The Effect of a Legal Separation in the Event of the Death of a Spouse

by Fraser Sherman

With a legal separation agreement, you set terms for child visitation, property division and child support even though you and your spouse remain married. If your spouse dies, separation can affect your inheritance rights and your responsibility for your spouse's debts. The exact rules depend on your state and its laws on married finances.

Inheritance Rights

When a spouse dies, the surviving spouse has an automatic claim on the deceased spouse's estate. If there's no will, that spouse is entitled to a percentage share. If there is a will, it can't cut out the surviving spouse completely or bequeath only a token amount like one buck.

Once you become legally separated, however, the rules change. In a majority of states, a legal separation ends your automatic claim on your spouse's estate. Seventeen states at time of writing follow the Uniform Probate Code, which says that without a divorce you retain the same rights every spouse has to a share of the estate. If you simply separate without any sort of court order, the law gives you marital rights to the estate similar to a nonseparated married couple.

Even if you have no rights, your separated spouse can still leave you something in the will, if he chooses. The law might also guarantee you other rights. Your spouse's 401(k) account will go to you unless you waive it. If you're named as beneficiary on other accounts, you probably stay the beneficiary if your spouse never got around to choosing someone new.

Death and Debt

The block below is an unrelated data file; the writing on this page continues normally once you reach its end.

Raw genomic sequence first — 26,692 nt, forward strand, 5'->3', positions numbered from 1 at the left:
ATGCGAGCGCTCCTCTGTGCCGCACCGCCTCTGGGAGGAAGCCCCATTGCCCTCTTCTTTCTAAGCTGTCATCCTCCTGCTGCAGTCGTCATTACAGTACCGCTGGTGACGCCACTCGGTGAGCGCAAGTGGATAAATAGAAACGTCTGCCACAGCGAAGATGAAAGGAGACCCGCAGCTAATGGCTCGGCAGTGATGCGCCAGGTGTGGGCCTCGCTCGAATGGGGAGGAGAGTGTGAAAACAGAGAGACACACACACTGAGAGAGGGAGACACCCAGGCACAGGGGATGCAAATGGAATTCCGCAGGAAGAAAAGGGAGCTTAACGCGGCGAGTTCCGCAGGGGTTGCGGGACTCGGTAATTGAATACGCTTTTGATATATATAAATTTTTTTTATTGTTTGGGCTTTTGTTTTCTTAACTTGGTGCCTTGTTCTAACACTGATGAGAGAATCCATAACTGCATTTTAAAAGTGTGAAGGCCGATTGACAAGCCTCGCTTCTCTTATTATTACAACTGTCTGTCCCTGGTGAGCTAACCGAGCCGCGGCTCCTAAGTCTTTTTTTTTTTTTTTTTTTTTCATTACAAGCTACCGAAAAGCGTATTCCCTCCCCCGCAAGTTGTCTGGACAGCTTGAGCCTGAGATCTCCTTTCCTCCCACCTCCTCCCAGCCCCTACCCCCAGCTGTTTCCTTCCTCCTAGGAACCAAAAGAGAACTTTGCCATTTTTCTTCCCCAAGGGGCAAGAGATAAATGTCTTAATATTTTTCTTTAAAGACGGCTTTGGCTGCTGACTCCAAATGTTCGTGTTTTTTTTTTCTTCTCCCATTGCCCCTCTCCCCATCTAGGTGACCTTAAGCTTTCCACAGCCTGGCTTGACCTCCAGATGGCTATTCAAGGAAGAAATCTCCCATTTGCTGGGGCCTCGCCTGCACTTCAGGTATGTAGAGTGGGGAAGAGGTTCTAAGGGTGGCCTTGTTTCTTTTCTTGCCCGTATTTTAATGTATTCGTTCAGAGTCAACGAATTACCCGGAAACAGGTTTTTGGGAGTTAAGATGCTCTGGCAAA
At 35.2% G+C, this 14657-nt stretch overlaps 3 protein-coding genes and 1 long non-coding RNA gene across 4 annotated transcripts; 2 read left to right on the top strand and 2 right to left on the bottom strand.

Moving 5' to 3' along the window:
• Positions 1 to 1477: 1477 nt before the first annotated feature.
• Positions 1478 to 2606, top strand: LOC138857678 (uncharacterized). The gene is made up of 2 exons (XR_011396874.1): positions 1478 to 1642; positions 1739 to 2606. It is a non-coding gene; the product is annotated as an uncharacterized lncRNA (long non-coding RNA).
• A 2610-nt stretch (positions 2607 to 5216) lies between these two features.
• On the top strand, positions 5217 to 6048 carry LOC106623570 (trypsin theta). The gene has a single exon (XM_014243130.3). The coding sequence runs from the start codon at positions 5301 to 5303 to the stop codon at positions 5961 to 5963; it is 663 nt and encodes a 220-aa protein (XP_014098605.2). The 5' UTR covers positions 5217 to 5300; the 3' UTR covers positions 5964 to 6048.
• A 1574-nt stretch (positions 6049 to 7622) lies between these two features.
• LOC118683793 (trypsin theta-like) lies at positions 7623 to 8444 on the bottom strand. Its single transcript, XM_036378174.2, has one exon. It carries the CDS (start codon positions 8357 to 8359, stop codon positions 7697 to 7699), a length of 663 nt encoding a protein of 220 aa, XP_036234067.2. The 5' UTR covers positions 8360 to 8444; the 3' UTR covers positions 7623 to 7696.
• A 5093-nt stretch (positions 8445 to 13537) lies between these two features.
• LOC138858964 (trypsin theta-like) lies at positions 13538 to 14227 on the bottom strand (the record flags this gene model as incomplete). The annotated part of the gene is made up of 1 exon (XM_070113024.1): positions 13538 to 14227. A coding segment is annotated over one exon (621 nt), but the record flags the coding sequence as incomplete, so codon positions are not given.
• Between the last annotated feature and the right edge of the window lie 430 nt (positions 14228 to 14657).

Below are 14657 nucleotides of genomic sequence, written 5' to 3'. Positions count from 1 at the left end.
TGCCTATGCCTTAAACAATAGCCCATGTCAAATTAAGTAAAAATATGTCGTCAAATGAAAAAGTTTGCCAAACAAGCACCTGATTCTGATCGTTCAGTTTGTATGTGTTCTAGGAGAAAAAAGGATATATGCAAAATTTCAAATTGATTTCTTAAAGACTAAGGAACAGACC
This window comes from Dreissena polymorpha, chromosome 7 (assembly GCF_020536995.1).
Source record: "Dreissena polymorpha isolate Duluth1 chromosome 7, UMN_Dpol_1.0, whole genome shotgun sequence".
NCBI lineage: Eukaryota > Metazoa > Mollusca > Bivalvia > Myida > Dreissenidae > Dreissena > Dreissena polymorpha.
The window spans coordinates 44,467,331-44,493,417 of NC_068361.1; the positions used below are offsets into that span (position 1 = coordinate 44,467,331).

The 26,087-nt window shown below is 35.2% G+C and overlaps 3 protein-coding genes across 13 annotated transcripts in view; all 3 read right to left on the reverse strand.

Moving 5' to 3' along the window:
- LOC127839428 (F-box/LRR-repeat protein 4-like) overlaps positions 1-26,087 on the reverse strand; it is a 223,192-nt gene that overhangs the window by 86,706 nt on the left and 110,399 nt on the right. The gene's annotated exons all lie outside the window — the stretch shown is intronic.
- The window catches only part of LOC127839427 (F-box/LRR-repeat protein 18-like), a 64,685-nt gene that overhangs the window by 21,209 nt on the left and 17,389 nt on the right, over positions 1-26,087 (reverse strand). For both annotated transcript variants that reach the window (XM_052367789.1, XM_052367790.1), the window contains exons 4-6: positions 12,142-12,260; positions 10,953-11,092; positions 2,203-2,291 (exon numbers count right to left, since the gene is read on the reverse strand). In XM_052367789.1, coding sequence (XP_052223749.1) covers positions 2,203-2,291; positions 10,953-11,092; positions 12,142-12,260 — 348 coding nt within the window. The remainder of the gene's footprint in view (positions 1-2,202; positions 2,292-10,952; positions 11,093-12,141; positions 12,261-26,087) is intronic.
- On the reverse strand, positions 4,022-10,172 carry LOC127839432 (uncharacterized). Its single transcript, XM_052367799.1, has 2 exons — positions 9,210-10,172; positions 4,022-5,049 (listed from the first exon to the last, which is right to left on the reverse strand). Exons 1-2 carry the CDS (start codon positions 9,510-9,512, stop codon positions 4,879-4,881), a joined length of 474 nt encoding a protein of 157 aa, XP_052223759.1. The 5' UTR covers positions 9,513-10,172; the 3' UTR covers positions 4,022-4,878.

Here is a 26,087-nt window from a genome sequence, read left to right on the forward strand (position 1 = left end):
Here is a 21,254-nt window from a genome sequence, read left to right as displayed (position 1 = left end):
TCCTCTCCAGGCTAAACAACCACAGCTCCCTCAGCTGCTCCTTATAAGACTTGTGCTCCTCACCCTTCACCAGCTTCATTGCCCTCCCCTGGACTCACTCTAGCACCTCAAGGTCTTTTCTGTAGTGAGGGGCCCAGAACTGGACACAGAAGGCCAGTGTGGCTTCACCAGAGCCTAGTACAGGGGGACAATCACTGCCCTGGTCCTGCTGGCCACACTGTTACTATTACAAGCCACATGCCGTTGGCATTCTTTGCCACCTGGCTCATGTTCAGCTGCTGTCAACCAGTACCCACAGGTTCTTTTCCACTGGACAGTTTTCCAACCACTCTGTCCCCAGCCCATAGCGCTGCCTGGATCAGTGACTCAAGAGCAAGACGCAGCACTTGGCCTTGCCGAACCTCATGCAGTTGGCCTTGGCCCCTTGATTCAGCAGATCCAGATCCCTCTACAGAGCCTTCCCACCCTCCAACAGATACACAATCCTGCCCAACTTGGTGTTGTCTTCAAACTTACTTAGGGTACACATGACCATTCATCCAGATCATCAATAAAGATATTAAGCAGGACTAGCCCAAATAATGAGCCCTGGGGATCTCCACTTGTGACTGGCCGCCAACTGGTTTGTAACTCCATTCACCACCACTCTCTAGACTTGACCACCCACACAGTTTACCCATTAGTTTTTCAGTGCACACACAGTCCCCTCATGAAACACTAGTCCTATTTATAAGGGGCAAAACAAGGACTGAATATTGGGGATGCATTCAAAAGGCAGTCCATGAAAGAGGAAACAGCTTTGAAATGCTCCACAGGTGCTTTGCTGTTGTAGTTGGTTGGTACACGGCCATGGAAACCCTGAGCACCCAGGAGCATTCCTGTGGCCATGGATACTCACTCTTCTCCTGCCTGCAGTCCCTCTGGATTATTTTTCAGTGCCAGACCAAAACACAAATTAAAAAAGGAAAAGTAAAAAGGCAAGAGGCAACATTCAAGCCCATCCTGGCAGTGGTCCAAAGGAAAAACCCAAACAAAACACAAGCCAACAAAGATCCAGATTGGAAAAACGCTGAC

Even without separation, you won't usually be required to pay any debts your spouse owed when she died. Her estate might have to pay the debts, which will cut into any inheritance you hoped for, but otherwise you should be safe. The big exception is any joint debts that have both your names as debtors. If you both signed the loan for your car, for instance, the lender can demand money from you, even if it was always your spouse who paid the bill.

In the small number of community property states, debts and assets your spouse acquired during the marriage are automatically half yours, and vice versa. Creditors can seize community property to pay for community debts. Any debts your spouse ran up after separation are usually hers alone.

After your spouse dies, debt collectors might contact you, claiming that you're legally obligated to pay a debt or that you have an ethical obligation. You have the legal right to tell them to stop contacting you or to tell them to talk to the estate executor instead. No matter what the collector threatens to do, talk to an attorney before settling any debts.

About the Author

A Durham, NC resident, Fraser has written about law, starting a business, balancing your budget and fighting evictions, among other legal and financial topics.